From left to right: Dr. Patrick Dowling, Dr. Raven Copeland, Kimeko Campbell and Dr. Michelle Bholat support Covered California health insurance for those who may seek assistance financially. (courtesy photo)

The nation’s largest organization of African-American physicians has joined forces with Covered California to promote health care being delivered to traditionally underserved communities as a result of the Patient Protection and Affordable Care Act.

The 16,000-member-strong National Medical Association is encouraging families, friends and patients to sign up for affordable health insurance during open enrollment, which began Nov. 15 and continues through Feb. 15, 2015.

“All doctors should make certain every African-American knows about the advantages of enrolling,” said Dr. Richard A. Williams, a Los Angeles-based cardiologist and member of the National Medical Association board. “This is just as important an issue — delivering health care to historically underserved minority communities — as the civil-rights issues of the 1960s and ’70s were. We must make certain that our black patients don’t miss this opportunity.”

The National Medical Association is one of 14 statewide health provider organizations that has began to send letters to their members, along with resource materials, encouraging them to promote open enrollment and to display an “I’m In” placard so that patients, prospective patients and family members will know that the providers accept insurance plans offered through Covered California.

Williams and other African-American physicians know the health challenges African-Americans face, and those doctors see coverage through Covered California as an important vehicle to improve health outcomes.

As a group, African-Americans rank at or near the top in conditions like heart disease, cancer, stroke and diabetes, according to the Centers for Disease Control and Prevention.

Many consumers who enroll for insurance through Covered California qualify for financial assistance to help pay for premiums and other out-of-pocket costs. Of 2.7 million Californians eligible to receive financial assistance under the Affordable Care Act, about 6 percent, or 130,000, are African-American, according to a joint study by the University of California, Los Angeles (UCLA), and the University of California, Berkeley.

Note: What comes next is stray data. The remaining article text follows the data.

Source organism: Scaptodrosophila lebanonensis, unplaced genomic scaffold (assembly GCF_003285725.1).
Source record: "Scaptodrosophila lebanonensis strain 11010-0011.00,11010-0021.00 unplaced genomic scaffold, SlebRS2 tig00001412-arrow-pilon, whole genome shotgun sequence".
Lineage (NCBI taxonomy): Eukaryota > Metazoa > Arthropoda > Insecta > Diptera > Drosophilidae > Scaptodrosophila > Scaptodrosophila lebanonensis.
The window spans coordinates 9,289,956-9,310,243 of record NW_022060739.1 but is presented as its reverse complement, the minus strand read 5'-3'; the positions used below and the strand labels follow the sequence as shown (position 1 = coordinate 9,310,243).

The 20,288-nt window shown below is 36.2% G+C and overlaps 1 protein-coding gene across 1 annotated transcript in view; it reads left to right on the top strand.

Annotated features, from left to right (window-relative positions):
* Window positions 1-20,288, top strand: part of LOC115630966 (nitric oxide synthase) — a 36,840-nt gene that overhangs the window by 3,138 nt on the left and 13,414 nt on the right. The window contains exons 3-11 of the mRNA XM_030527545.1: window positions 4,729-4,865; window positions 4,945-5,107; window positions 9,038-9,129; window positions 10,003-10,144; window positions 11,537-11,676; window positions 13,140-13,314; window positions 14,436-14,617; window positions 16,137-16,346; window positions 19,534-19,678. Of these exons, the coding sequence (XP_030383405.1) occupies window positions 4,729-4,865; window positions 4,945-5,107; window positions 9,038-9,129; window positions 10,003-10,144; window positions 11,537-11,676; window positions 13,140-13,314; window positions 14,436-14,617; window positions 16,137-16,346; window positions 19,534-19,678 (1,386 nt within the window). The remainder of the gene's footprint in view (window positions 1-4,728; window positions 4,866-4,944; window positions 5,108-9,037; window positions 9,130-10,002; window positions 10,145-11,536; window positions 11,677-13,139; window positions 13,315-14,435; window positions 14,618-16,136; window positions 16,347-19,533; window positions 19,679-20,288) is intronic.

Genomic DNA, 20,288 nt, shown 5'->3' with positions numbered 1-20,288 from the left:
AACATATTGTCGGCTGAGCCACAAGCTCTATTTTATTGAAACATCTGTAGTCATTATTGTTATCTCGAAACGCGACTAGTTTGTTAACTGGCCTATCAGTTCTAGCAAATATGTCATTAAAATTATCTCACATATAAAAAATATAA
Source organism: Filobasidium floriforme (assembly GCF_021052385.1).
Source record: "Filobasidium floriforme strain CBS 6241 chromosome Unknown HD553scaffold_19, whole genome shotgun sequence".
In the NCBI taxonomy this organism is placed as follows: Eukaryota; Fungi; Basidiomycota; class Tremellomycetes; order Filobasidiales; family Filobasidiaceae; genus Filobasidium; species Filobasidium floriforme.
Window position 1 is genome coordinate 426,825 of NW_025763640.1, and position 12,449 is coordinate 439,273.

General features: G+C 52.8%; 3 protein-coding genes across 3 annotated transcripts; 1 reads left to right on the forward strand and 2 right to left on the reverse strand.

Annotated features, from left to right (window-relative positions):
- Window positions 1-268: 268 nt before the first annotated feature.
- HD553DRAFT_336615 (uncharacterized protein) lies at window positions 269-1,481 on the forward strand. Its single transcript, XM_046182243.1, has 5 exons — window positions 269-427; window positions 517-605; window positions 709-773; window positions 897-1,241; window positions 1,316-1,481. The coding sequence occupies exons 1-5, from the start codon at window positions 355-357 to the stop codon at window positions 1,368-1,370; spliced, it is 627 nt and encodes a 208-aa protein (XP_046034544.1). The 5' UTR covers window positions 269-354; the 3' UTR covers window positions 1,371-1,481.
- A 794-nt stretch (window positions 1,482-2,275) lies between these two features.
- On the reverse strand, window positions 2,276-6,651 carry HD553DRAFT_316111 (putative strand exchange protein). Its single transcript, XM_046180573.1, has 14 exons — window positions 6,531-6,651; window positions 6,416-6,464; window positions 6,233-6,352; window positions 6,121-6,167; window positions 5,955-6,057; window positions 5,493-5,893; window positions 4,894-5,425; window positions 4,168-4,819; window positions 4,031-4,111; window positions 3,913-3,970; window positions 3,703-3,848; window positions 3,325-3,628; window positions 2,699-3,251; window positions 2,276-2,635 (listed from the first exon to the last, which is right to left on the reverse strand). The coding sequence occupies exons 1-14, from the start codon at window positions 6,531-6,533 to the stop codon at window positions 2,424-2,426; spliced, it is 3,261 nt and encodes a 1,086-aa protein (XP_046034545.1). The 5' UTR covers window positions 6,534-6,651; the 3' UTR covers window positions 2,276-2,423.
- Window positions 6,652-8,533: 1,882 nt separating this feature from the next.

In an effort to increase enrollment in African American communities, Covered California and its partners are hosting dozens of enrollment events in African American churches, as well as libraries, shopping malls, and other local venues. In addition, more than 200 Covered California “storefronts” are providing regular enrollment assistance for consumers on weekends and after normal business hours at various locations. A full calendar of local enrollment events and statewide storefront locations, as well as other information about in-person assistance, can be viewed on Covered California’s website at  

Improving the health of African-Americans is a key initiative for advocates of the Affordable Care Act.

Some of the doctors who joined an event launching this partnership with the National Medical Association and other organizations shared their stories of seeing the life-changing effects that being insured has had on their patients. One such doctor is Raven Copeland, a resident at Ronald Reagan UCLA Medical Center in Los Angeles.

Copeland, along with colleagues Dr. Patrick Dowling and Dr. Michelle Bholat, tell the story of their patient Kimeko Campbell, who came to them one day in October claiming of numbness in her arm and hand. Campbell also was having trouble speaking.

Copeland and her colleagues confirmed that Campbell was in the middle of a full-blown stroke, and she spent a week in the hospital. Luckier still, Campbell had enrolled in expanded Medi-Cal after applying for coverage through Covered California, and her medical costs were covered.

“Thank God I had this insurance, because that allowed me to get treated, and I’m still here today,” said Campbell, who had recently started a small business just before getting sick.

Copeland, her doctor, said, “That’s why I chose to get into medicine — to provide services to the underserved. To be able to sit with Kimeko and see her out pursuing her dreams and being an entrepreneur and know that I had a role in her health, that’s the best thing ever.”

Williams of the National Medical Association said he and his organization are proud to partner with Covered California and help spread the word about health insurance among African-Americans and communities throughout the state.

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“As a doctor who has seen a great deal of inequities and health care disparities over the years, it’s very important that we make sure minority communities are not ignored,” Williams said. “We want to help them get the medical care they deserve and need, and Covered California is a pathway for achieving that.”